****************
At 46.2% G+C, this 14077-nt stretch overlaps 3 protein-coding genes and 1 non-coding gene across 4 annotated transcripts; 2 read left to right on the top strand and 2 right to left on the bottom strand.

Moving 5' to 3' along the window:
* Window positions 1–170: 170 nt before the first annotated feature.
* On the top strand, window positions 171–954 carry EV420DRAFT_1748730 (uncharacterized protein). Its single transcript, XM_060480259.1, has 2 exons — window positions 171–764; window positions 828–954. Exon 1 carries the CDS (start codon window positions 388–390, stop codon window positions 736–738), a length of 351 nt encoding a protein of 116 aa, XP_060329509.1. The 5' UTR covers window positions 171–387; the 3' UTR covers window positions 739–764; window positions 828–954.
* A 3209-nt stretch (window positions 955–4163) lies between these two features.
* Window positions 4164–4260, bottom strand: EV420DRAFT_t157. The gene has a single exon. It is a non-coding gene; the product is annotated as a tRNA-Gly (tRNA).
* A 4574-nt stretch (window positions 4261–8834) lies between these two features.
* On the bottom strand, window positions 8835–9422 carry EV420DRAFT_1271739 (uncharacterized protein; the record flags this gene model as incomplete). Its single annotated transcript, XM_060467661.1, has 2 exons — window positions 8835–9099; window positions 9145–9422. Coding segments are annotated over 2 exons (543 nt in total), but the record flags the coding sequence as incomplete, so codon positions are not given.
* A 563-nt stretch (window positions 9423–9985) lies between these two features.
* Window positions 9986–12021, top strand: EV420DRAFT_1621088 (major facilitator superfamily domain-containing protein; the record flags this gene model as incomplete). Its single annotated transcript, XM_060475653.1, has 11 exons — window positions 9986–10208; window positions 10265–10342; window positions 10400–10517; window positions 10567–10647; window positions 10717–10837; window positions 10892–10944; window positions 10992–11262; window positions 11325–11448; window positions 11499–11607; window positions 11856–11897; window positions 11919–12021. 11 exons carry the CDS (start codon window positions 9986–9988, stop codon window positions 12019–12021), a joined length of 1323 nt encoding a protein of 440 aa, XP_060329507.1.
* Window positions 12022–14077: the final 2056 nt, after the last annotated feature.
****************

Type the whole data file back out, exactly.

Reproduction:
At 46.2% G+C, this 14077-nt stretch overlaps 3 protein-coding genes and 1 non-coding gene across 4 annotated transcripts; 2 read left to right on the top strand and 2 right to left on the bottom strand.

Moving 5' to 3' along the window:
* Window positions 1–170: 170 nt before the first annotated feature.
* On the top strand, window positions 171–954 carry EV420DRAFT_1748730 (uncharacterized protein). Its single transcript, XM_060480259.1, has 2 exons — window positions 171–764; window positions 828–954. Exon 1 carries the CDS (start codon window positions 388–390, stop codon window positions 736–738), a length of 351 nt encoding a protein of 116 aa, XP_060329509.1. The 5' UTR covers window positions 171–387; the 3' UTR covers window positions 739–764; window positions 828–954.
* A 3209-nt stretch (window positions 955–4163) lies between these two features.
* Window positions 4164–4260, bottom strand: EV420DRAFT_t157. The gene has a single exon. It is a non-coding gene; the product is annotated as a tRNA-Gly (tRNA).
* A 4574-nt stretch (window positions 4261–8834) lies between these two features.
* On the bottom strand, window positions 8835–9422 carry EV420DRAFT_1271739 (uncharacterized protein; the record flags this gene model as incomplete). Its single annotated transcript, XM_060467661.1, has 2 exons — window positions 8835–9099; window positions 9145–9422. Coding segments are annotated over 2 exons (543 nt in total), but the record flags the coding sequence as incomplete, so codon positions are not given.
* A 563-nt stretch (window positions 9423–9985) lies between these two features.
* Window positions 9986–12021, top strand: EV420DRAFT_1621088 (major facilitator superfamily domain-containing protein; the record flags this gene model as incomplete). Its single annotated transcript, XM_060475653.1, has 11 exons — window positions 9986–10208; window positions 10265–10342; window positions 10400–10517; window positions 10567–10647; window positions 10717–10837; window positions 10892–10944; window positions 10992–11262; window positions 11325–11448; window positions 11499–11607; window positions 11856–11897; window positions 11919–12021. 11 exons carry the CDS (start codon window positions 9986–9988, stop codon window positions 12019–12021), a joined length of 1323 nt encoding a protein of 440 aa, XP_060329507.1.
* Window positions 12022–14077: the final 2056 nt, after the last annotated feature.